Clothed cap shuns need to be ficksed
I was watching CNN news on one of the televisions perched above a row of torture devices disguised as exercise machines at my local gym when I noticed something weird. And it wasn't the lady on the treadmill next to me, although the fact that she was talking on a cell phone during her entire workout was pretty weird.
Because of the noise created by the various mechanical pain inducers, the only way to follow what's happening on the overhead television sets is to read the closed captioning. (It's kind of interesting that the closed captions are not only there for the hearing-impaired, but also for the fitness-impaired.)
While reading the captions, I learned that a man who fled to England after allegedly killing his wife and child in America is facing "extra decision." Extra decision? Did they mean, like, an extra decision on whether to return to the United States? Then I realized that what the announcer had said was the guy was facing "extradition," which made a lot more sense.
So I started paying more attention to what the closed captions read versus what was actually being said on TV, and realized that the hearing-impaired were experiencing a different TV world than the hearing.
Now, I have been known to make up a few things in this space from time to time, but I swear that everything reported now actually happened. It started with the stock market report on Fox where, according to the captions, "blew chips" were down. How appropriate. I'm sure if I owned blue chip stocks and they were down, that would blow.
Then on another news station was a report that first lady Laura Bush had a meeting with the pope or, according to the captioning, the "Holy Sea." I suspect the announcer had actually referred to the pope as the "Holy See," but captioning gave the comment added depth. Both the Holy See and the Holy Sea are deep subjects.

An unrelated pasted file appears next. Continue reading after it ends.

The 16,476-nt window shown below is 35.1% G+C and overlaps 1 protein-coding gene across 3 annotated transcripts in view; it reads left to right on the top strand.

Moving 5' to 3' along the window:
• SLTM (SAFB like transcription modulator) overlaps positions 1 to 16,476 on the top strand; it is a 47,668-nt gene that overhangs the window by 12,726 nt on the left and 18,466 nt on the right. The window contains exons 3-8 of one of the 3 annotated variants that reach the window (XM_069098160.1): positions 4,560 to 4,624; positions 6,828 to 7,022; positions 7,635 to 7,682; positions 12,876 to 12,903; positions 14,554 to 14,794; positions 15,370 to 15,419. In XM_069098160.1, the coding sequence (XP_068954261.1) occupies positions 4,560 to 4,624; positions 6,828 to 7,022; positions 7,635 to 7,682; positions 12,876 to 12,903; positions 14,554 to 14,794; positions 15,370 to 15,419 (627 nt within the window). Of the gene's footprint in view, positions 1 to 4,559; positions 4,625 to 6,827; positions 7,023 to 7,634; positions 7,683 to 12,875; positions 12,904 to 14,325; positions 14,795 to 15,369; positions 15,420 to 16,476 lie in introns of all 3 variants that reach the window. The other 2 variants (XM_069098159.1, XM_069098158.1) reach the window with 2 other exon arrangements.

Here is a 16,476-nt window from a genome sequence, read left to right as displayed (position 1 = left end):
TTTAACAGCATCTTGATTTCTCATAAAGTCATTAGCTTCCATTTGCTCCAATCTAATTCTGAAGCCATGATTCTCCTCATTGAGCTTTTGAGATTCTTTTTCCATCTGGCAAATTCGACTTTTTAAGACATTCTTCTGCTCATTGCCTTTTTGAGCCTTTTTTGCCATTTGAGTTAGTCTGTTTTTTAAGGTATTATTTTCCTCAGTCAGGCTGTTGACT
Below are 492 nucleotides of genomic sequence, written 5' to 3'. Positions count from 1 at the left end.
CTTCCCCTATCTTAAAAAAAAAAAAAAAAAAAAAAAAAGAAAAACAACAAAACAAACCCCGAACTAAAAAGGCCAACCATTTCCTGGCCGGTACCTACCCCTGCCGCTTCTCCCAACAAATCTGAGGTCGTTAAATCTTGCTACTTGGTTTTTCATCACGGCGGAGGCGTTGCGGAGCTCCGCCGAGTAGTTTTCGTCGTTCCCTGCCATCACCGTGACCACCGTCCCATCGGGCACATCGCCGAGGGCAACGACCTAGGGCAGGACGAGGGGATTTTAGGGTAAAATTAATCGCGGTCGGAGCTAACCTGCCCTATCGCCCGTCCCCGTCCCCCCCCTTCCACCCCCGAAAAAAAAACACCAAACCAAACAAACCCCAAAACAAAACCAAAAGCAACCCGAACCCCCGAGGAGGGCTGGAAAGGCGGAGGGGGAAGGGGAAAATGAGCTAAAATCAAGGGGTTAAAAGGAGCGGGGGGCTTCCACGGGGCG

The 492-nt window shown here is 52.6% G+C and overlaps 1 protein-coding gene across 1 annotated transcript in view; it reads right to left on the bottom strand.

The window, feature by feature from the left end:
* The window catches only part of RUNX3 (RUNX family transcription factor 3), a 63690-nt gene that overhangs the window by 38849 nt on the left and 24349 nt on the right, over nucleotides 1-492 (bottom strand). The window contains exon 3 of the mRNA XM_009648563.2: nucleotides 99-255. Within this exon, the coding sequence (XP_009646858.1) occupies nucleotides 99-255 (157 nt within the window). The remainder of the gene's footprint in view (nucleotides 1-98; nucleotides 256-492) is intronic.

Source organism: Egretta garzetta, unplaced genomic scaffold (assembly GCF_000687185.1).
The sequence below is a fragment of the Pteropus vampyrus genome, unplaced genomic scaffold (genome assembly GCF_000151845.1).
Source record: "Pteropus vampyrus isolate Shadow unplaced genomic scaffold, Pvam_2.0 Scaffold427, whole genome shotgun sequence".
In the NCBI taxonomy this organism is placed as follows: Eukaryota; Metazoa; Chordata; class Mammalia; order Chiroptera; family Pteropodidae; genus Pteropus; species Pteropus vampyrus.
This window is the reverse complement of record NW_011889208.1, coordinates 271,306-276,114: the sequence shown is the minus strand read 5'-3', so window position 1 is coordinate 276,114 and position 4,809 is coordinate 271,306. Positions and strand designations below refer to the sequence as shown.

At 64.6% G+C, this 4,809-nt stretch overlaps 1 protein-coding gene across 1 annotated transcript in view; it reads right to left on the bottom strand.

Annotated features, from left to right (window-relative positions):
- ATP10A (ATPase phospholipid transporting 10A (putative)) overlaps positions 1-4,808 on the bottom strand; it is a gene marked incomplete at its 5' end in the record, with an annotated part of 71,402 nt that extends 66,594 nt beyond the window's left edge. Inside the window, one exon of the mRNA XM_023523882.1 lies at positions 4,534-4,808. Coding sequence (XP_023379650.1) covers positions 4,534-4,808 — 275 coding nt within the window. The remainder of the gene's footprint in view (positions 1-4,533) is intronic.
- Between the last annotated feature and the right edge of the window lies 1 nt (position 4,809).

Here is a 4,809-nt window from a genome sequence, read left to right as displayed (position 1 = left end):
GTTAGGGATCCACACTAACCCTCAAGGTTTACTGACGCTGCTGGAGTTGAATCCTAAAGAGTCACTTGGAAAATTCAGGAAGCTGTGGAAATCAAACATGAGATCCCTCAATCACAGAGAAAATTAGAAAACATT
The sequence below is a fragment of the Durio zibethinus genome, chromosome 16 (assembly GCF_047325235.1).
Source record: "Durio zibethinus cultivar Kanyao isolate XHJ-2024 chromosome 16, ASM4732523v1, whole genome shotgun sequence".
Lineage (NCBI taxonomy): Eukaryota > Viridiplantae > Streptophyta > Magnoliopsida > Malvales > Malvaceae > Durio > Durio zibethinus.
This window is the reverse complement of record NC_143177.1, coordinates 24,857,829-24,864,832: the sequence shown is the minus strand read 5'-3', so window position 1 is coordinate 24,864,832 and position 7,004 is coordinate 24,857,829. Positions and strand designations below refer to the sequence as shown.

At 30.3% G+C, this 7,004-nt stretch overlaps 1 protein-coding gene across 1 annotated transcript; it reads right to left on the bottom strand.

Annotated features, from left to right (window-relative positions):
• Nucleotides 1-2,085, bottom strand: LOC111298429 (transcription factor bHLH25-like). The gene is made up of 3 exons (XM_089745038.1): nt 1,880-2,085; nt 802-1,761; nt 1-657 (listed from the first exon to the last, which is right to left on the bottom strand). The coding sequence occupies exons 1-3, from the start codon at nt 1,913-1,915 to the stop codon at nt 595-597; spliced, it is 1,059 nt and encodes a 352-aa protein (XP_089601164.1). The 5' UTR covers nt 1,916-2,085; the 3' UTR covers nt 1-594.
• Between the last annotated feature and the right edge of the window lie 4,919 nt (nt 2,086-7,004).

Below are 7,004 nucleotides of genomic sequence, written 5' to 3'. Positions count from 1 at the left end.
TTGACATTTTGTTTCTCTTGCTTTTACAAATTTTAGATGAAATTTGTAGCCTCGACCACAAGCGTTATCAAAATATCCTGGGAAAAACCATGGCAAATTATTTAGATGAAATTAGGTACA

When I got home, I switched on ESPN where, according to the captions, announcers were discussing the "warm upstage" portion of the Tour de France. The warm-up stage apparently will be in England, which hopefully will be warm enough for the bikers.
Things also were warming up on the 700 Club, where, according to the captions, Pat Robertson was worried about greenhouse gases causing "global warm being." I had no time to ponder whether that "warm being" was God, because Pat was now complaining that loggers were being put out of work by the "potted owl." I knew that protection of the spotted owl in the Northwest was causing loggers fits, but didn't know that drunken owls were, also. I think PETA should immediately turn its attention to potted owls. We can't have them flying around the forest in that condition.
On the "Tyra Banks Show," a photographer was talking about bringing out "motion" in her subjects. If you can't bring out emotion, I guess motion will do.
On a daytime reality show, a woman at a cash register announced she had just "made two sails," but I could not see the nautical items to which the caption referred. Another woman hugged her friends and announced "you are my angles," which seemed sincere yet puzzling. I guess when it comes to friends and angels, you have to know all the angles.
On C-SPAN a retired Marine colonel claimed to be a "con duet to the troops," which would seem unfortunate. One con would be bad enough. He also said he wanted the troops "warring better body armor." If you are going to be warring, wearing better body armor is best.
I ventured over to a broadcast of a Honolulu City Council committee meeting, where various "stud eyes" were being discussed. A witness asked for a "curse sorry advisory opinion," according to the captions. I'm sure he would rather have had a cursory advisory opinion to the studies under discussion.
I don't know who or what computer program is in charge of typing out these closed captions, but my curse sorry advisory opinion is that the hearing-impaired (and victims of gymnasium torture machines) deserve better translations.
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